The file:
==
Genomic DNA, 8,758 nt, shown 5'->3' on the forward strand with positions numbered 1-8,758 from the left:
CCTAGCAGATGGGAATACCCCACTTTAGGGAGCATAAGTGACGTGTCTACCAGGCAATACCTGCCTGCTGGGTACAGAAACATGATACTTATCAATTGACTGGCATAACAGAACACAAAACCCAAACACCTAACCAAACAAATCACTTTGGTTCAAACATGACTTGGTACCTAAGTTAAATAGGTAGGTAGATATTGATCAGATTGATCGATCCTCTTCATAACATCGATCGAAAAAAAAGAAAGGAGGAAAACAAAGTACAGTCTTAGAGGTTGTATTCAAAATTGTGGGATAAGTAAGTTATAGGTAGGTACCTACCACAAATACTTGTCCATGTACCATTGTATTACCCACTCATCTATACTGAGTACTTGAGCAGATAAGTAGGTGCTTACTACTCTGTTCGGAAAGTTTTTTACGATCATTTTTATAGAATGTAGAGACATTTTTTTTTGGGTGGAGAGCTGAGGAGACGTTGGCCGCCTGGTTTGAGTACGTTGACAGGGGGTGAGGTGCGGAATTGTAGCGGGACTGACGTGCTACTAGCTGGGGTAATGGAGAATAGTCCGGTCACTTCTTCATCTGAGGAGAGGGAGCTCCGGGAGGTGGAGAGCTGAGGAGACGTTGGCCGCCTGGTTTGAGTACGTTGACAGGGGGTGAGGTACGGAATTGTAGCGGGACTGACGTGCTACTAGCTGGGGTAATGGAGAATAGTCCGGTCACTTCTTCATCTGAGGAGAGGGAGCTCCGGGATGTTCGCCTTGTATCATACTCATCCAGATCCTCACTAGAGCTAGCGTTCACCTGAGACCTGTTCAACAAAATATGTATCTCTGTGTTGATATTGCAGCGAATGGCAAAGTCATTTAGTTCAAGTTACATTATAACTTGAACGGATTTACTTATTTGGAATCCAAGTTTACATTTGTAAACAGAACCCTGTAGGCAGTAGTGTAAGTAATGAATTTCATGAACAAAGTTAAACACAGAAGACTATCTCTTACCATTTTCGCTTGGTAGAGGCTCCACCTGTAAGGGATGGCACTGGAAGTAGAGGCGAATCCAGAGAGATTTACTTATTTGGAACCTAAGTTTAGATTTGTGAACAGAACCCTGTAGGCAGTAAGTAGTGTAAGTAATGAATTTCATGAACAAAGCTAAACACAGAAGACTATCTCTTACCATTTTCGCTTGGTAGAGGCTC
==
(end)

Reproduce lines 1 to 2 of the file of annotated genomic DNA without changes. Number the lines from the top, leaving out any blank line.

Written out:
Genomic DNA, 8,758 nt, shown 5'->3' on the forward strand with positions numbered 1-8,758 from the left:
CCTAGCAGATGGGAATACCCCACTTTAGGGAGCATAAGTGACGTGTCTACCAGGCAATACCTGCCTGCTGGGTACAGAAACATGATACTTATCAATTGACTGGCATAACAGAACACAAAACCCAAACACCTAACCAAACAAATCACTTTGGTTCAAACATGACTTGGTACCTAAGTTAAATAGGTAGGTAGATATTGATCAGATTGATCGATCCTCTTCATAACATCGATCGAAAAAAAAGAAAGGAGGAAAACAAAGTACAGTCTTAGAGGTTGTATTCAAAATTGTGGGATAAGTAAGTTATAGGTAGGTACCTACCACAAATACTTGTCCATGTACCATTGTATTACCCACTCATCTATACTGAGTACTTGAGCAGATAAGTAGGTGCTTACTACTCTGTTCGGAAAGTTTTTTACGATCATTTTTATAGAATGTAGAGACATTTTTTTTTGGGTGGAGAGCTGAGGAGACGTTGGCCGCCTGGTTTGAGTACGTTGACAGGGGGTGAGGTGCGGAATTGTAGCGGGACTGACGTGCTACTAGCTGGGGTAATGGAGAATAGTCCGGTCACTTCTTCATCTGAGGAGAGGGAGCTCCGGGAGGTGGAGAGCTGAGGAGACGTTGGCCGCCTGGTTTGAGTACGTTGACAGGGGGTGAGGTACGGAATTGTAGCGGGACTGACGTGCTACTAGCTGGGGTAATGGAGAATAGTCCGGTCACTTCTTCATCTGAGGAGAGGGAGCTCCGGGATGTTCGCCTTGTATCATACTCATCCAGATCCTCACTAGAGCTAGCGTTCACCTGAGACCTGTTCAACAAAATATGTATCTCTGTGTTGATATTGCAGCGAATGGCAAAGTCATTTAGTTCAAGTTACATTATAACTTGAACGGATTTACTTATTTGGAATCCAAGTTTACATTTGTAAACAGAACCCTGTAGGCAGTAGTGTAAGTAATGAATTTCATGAACAAAGTTAAACACAGAAGACTATCTCTTACCATTTTCGCTTGGTAGAGGCTCCACCTGTAAGGGATGGCACTGGAAGTAGAGGCGAATCCAGAGAGATTTACTTATTTGGAACCTAAGTTTAGATTTGTGAACAGAACCCTGTAGGCAGTAAGTAGTGTAAGTAATGAATTTCATGAACAAAGCTAAACACAGAAGACTATCTCTTACCATTTTCGCTTGGTAGAGGCTC